Will Barton now recognizes how his mentality could shift when he entered a game last season.
If he knew his minutes would be limited, his primary goal was to “come in and get hot” from the field.
He thought that was the way he could keep himself off the bench, resulting in self-inflicted pressure. So Barton has focused on playing with a freer mind-set entering the 2017-18 season, letting his versatility on the perimeter shine as a reserve who can score and distribute.
“I’m trying to play that role and pick my spots — when to shoot, when to pass,” Barton said. “I know I can get my shot off every time, so right now I’ve just been focusing on getting others involved and just trying to play at my pace.”
With a long 6-foot-6, 175-pound frame, Barton will be the Nuggets’ primary backup at shooting guard and can also play small forward. And so far during the preseason, he’s been given a greater ball-handling responsibility, getting the green light to instigate the offense while playing alongside Jamal Murray.
Barton’s scoring production increased each game through the Nuggets’ first four preseason contests, culminating with a team-high 26 points to go along with five rebounds, three assists and three steals in the Nuggets’ 96-86 loss in their preseason finale against the Oklahoma City Thunder. He has recorded 22 assists against six turnovers and had also corralled eight steals.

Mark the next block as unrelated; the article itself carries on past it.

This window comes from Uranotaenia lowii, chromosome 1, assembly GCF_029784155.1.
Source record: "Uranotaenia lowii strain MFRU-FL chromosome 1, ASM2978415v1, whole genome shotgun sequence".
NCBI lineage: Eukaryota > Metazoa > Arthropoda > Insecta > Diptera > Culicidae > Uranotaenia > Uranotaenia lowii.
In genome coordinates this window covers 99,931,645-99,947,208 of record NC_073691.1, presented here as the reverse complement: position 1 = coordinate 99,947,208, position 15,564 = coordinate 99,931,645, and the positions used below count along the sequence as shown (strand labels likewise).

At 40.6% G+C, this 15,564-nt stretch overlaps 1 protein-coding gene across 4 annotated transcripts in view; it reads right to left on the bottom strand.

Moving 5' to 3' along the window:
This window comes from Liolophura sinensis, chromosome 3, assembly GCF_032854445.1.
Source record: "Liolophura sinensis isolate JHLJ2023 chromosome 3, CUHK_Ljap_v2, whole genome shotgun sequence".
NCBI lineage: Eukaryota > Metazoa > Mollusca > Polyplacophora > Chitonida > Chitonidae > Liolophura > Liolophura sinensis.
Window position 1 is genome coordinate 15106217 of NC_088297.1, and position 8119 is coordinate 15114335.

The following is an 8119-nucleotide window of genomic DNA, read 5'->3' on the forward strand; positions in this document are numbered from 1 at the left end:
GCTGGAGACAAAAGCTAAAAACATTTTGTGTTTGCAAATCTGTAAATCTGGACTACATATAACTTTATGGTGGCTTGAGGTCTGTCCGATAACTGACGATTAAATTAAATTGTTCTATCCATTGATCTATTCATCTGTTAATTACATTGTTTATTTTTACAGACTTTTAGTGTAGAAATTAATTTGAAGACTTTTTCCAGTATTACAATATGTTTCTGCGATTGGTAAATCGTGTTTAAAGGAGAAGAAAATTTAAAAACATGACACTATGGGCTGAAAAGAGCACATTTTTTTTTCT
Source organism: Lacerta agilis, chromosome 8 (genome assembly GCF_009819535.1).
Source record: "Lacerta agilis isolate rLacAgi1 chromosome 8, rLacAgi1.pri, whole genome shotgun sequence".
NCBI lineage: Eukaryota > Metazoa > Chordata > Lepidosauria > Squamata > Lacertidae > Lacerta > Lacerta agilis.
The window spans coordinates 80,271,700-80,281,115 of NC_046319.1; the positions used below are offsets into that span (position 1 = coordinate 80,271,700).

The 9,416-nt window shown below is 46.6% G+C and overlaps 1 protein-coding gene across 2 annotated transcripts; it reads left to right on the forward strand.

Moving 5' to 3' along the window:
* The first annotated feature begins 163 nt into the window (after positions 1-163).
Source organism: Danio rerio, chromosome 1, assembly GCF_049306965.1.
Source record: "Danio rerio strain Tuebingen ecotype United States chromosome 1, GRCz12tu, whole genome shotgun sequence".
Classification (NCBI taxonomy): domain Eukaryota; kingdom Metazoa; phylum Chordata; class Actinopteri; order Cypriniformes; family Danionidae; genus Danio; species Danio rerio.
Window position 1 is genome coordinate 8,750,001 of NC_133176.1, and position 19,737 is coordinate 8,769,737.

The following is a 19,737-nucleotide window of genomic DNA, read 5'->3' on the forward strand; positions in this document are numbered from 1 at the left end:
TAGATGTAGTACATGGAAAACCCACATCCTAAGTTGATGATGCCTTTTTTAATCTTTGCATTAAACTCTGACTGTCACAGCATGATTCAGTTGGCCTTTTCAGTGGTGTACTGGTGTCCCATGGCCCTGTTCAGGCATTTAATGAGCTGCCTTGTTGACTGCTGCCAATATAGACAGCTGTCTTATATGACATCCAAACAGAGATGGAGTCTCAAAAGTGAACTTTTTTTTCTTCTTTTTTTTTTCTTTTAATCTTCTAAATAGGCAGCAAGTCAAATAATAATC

Those outings come following a mixed 2016-17 season in which he averaged 13.7 points, 4.3 rebounds and 3.4 assists in 60 contests with 19 starts. He played sparingly early because of an ankle injury, which flared up again in February. Then when Denver’s roster was at full strength, Barton’s game-by-game minutes became inconsistent.
“That kind of got me into a funk sometimes,” Barton said. “Each year is a different challenge, and I grew from it and learned.”
Denver coach Michael Malone also noticed how Barton’s on-court approach would change depending on how many minutes he received. To combat that undue stress this preseason, Barton has made an effort to smile more during practice and games, to make it all fun again.
Malone has been pleased with Barton’s increased discipline in 1-on-1 defense, which he attributes to being more “locked in” on that end of the floor. The coach emphasizes Barton must still improve on cutting and spacing the floor, allowing him to become a recipient in the Nuggets’ flowing offense rather than constantly needing the ball in his hands to make a play.
With about a week to go until the Nuggets’ preseason opener at Utah, Malone plans to give Barton about 25 minutes per game. He exploded for 22 second-half points Tuesday, including a 3-pointer from the right wing about midway through the fourth quarter to cut Oklahoma City’s lead to 76-75 before the Thunder pulled away in the final minutes. After the game, Malone called Barton’s performance a “great spark” and a “luxury,” and also praised the way he played defense on Thunder All-Star Paul George.
And now, Barton recognizes he doesn’t need to force his shot to stay on the floor.
“When he knew he was gonna play extended minutes, Will Barton was a complete basketball player,” Malone said. “(He was a) facilitator, made the right play and let the game come to him. That’s what I want to see this year. I want to allow Will to play with freedom.”